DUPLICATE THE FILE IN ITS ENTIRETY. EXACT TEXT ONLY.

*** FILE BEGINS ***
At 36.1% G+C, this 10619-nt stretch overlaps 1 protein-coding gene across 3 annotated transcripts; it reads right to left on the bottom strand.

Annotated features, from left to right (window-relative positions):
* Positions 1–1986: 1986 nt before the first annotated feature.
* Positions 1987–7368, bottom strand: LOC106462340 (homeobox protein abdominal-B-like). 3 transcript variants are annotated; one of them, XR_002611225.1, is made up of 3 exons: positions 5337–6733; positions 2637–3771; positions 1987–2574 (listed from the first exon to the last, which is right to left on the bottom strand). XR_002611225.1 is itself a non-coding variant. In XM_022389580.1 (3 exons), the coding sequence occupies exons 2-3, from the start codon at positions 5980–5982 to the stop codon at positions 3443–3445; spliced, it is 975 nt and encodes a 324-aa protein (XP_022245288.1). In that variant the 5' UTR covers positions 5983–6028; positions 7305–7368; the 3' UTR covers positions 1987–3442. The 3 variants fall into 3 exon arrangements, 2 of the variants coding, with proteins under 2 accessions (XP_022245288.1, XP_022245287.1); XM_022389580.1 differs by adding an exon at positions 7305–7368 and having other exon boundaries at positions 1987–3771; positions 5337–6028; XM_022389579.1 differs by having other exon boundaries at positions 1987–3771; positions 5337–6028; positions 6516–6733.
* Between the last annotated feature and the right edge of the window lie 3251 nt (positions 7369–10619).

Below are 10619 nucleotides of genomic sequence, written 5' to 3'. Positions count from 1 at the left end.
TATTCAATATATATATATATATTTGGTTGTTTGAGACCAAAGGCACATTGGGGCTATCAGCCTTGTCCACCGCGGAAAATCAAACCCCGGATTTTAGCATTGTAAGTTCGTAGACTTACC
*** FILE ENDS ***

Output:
At 36.1% G+C, this 10619-nt stretch overlaps 1 protein-coding gene across 3 annotated transcripts; it reads right to left on the bottom strand.

Annotated features, from left to right (window-relative positions):
* Positions 1–1986: 1986 nt before the first annotated feature.
* Positions 1987–7368, bottom strand: LOC106462340 (homeobox protein abdominal-B-like). 3 transcript variants are annotated; one of them, XR_002611225.1, is made up of 3 exons: positions 5337–6733; positions 2637–3771; positions 1987–2574 (listed from the first exon to the last, which is right to left on the bottom strand). XR_002611225.1 is itself a non-coding variant. In XM_022389580.1 (3 exons), the coding sequence occupies exons 2-3, from the start codon at positions 5980–5982 to the stop codon at positions 3443–3445; spliced, it is 975 nt and encodes a 324-aa protein (XP_022245288.1). In that variant the 5' UTR covers positions 5983–6028; positions 7305–7368; the 3' UTR covers positions 1987–3442. The 3 variants fall into 3 exon arrangements, 2 of the variants coding, with proteins under 2 accessions (XP_022245288.1, XP_022245287.1); XM_022389580.1 differs by adding an exon at positions 7305–7368 and having other exon boundaries at positions 1987–3771; positions 5337–6028; XM_022389579.1 differs by having other exon boundaries at positions 1987–3771; positions 5337–6028; positions 6516–6733.
* Between the last annotated feature and the right edge of the window lie 3251 nt (positions 7369–10619).

Below are 10619 nucleotides of genomic sequence, written 5' to 3'. Positions count from 1 at the left end.
TATTCAATATATATATATATATTTGGTTGTTTGAGACCAAAGGCACATTGGGGCTATCAGCCTTGTCCACCGCGGAAAATCAAACCCCGGATTTTAGCATTGTAAGTTCGTAGACTTACC